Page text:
The five evils, lust, wrath, greed, attachment and egoity, flourish on the soil of the belief in one's individualized existence. By destroying the doctrine of one's own existence or the belief in one's individual reality, the sages (sant, sādh) cancel in one stroke, as it were, the entire catalogue of evils. Desire, anger, avarice, infatuation, egoism, passion, jealousy, hypocrisy, pride, deception, falsehood, violence, doubt, and nescience and other forms of depravity listed in the Gurū Granth Sāhib do not affect him who has overcome his own self and found his essence in God's reality. Liberation (mukti, mokh) means the extinction of all the evils headed by haumai.
The Sikh canon also points to the way of extinguishing evils of all kinds. It is acknowledged that the five evils afflict all beings in saṅsār and that it is difficult to control them. Yet the possibility of conquering them is not ruled out in the theological framework of Sikhism; the moral training of a Sikh is in fact directed towards controlling the senses and eradicating the evils. The seeker of liberation has first to liberate himself of the yoke of the pentad. No headway can be made towards God-realization without discarding the cardinal evils. Kabīr says, "He alone cherishes the Lord's feet who is rid of desire, wrath, greed and attachment --- kāmu krodhu lobhu mohu bibarjit haripadu chīnai soi (GG, 1123).
Loving devotion (bhagatī, bhakti) to God is, according to Sikhism, the way to ultimate release. One can love God only when one has annihilated self-love; this means that the devotee must be humble and surrender himself fully unto God. The Gurūs stress the necessity of taking refuge in God. To this end, one must first renounce pride (mān). Constant awareness of God (simran) is the panacea for all ills. He who enshrines the Lord's lotus feet in his heart destroys sins of many existences. Devotion to God eradicates the evils in an instant and purifies the body (GG, 245). The destruction of evils may be viewed both as a cause and consequence of the practice of nām simran. Awareness of God's presence comes only when lust, wrath, avarice, attachment and egoity have departed from the devotee; when the devotee lives in constant awareness of God, the evils touch him not. Such a person is unaffected by pleasure and pain, for he has freed himself from evils such as lobh, moh and abhimān. Gurū Tegh Bahādur describes such a sage as one liberated while still alive and calls him an image of God on earth (GG, 1426-27) .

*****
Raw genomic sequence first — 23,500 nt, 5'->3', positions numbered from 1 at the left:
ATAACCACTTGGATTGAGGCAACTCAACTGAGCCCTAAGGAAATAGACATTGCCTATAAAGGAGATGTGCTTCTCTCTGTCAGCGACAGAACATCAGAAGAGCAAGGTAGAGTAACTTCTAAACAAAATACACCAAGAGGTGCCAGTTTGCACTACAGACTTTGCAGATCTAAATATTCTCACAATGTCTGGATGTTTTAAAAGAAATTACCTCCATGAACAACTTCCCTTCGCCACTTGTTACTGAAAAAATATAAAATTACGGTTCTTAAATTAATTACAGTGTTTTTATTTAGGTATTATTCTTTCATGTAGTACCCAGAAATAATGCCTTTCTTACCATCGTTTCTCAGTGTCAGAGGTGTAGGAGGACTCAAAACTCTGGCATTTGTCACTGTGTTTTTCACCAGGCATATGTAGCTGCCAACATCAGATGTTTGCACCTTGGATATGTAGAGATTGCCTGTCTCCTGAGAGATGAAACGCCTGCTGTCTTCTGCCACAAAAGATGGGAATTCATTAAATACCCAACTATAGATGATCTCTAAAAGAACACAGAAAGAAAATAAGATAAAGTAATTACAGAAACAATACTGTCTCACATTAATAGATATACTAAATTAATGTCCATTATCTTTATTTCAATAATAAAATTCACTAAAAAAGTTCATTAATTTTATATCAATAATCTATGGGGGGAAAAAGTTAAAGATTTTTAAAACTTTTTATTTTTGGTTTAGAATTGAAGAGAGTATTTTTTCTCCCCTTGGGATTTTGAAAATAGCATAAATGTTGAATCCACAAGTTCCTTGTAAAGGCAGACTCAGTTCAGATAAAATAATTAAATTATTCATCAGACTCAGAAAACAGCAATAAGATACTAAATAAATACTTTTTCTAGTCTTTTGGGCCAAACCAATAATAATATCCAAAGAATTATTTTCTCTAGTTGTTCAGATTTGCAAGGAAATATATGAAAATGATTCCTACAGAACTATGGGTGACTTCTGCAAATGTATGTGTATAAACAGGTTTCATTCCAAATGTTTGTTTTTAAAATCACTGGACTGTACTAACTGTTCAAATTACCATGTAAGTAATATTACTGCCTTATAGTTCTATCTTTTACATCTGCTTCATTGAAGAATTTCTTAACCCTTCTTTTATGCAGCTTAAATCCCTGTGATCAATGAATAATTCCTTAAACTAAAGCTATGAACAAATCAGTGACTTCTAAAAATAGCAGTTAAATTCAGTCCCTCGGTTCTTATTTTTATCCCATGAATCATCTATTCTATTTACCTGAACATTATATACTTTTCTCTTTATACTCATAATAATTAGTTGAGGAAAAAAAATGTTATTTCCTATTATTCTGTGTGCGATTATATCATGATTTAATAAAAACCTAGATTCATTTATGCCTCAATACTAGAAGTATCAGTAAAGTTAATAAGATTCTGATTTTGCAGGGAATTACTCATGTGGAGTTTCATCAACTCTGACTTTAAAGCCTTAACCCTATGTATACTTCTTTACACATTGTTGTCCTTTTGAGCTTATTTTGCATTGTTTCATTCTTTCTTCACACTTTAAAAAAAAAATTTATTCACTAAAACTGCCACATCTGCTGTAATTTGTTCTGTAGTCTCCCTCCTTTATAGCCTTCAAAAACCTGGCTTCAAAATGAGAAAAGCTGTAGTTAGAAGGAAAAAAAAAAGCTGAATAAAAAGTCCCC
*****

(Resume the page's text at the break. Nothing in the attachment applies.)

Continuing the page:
Another way of overcoming haumai and other evils is to keep the company of the saints. (sant, sādh) who radiate virtuous qualities. One kills lust, wrath, greed and other depravities of the evil age (kali kales) by taking refuge in the saṅgat, the holy fellowship. It is by discarding the most powerful of evils, egoity, that one can get admission to this sacred society. Egoity ceases as one takes to the company of the holy (GG, 271). A third method of overcoming the evils is to submit oneself to the instruction of the spiritual preceptor (gurū). He who would overcome the five evils must follow his teaching. The wisdom obtained from the preceptor is like a swift sword (khaṛagu karārā) which cuts through confusion, infatuation, avarice and egoity (GG, 1087) . One celebrates God's virtues through the favour of the sage (sant prasādi) and destroys lust, anger and insanity born of egoism (unmād). In Gurū Nānak's Sidh Gosṭi it is stated that without the preceptor one's efforts bear no fruit. The importance of living up to the instruction of the holy preceptor can be judged from the concept of the 'Gurū-oriented person' (gurmukh) so central to the Sikh moral system. A gurmukh is one who has turned his face towards the Gurū, that is to say, a person who by practising what the Gurū teaches has freed himself from the depravities and lives in the Divine presence. He achieves this position by conquering the evils under the guidance of the Gurū and ever remains in tune with the Supreme Reality.
See AHAṄKĀR, KĀM, KRODH, LOBH and MOH
L. M. Joshi